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Italy, 1968 (MIFF 1971, Programme 3)

Director: Pier Paolo Pasolini

A two-part allegory in which eros and religion merge in an up-to-date context. Teorema employs the premise that a sudden revelation of possible human self-fulfillment can permanently mar the upper-strata of society and exalt its substrata.

A young university student is the guest at the house of a wealthy industrialist. During his brief stay, he makes love to the maid, the wife, the daughter, the industrialist and the son of the household. Members of the family, having bathed in a fleeting moment of grace, question and reject their past values, then each takes a solitary path into his or her own personal void.

Born in Bologna in 1922, Pier Paolo Pasolini began his creative career as a writer of fiction and a teacher of literature.

While teaching in Rome, his poor financial status forced him to live in the “borgata”, slum districts, which became a major source of subject matter for his writings and films.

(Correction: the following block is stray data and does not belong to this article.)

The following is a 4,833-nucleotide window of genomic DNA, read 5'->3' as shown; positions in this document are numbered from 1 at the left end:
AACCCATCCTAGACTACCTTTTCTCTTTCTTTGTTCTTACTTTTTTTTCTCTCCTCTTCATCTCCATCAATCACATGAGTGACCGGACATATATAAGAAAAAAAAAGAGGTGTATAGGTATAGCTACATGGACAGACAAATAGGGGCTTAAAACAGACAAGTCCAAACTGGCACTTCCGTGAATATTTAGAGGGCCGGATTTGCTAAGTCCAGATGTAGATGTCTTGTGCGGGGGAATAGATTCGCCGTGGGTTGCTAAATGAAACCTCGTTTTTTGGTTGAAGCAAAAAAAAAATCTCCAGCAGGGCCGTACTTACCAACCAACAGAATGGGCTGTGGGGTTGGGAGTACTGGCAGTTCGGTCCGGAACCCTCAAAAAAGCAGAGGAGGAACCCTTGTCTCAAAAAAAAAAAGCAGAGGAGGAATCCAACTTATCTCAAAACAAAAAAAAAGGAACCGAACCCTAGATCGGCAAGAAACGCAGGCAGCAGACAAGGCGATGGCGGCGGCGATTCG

Prior to making his debut as a director, Pasolini collaborated on scripts and conceived ideas for Federico Fellini, Mauro Bolognini and several other directors. The success of Accattone established him as a director in his own right, and subsequent work gained him recognition as a major figure in contemporary film-making.

Up until 1961, Pasolini was one of many Italian artists firmly devoted to the causes and organisation of the Communist Party. Since then however, he has become gradually estranged from their ranks.

His spiritual and political crisis after 1961, saw him swing from rationality to religious mystery and back to rationality.

Some of the films he produced during this period were Mamma Roma (1962), La Ricotta (1963) and The Gospel According to St. Matthew (1964). Amongst his later notable films are Oedipus Rex and Pigsty.

The narrative, almost silent in the first half, is unusually clear for a film by Pasolini. The film author, however, leaves plenty of terrain for spectators to equate the premises of his theorem for themselves.

It is this elbow room for individual judgement that makes Theorem a captivating film for art houses and specialised film audiences.

Werb in Variety

In his soft-centred drama of sex as destroyer and healer, the once promising film-maker sedulously apes D. H. Lawrence, whom he seems to have both studied and misunderstood.


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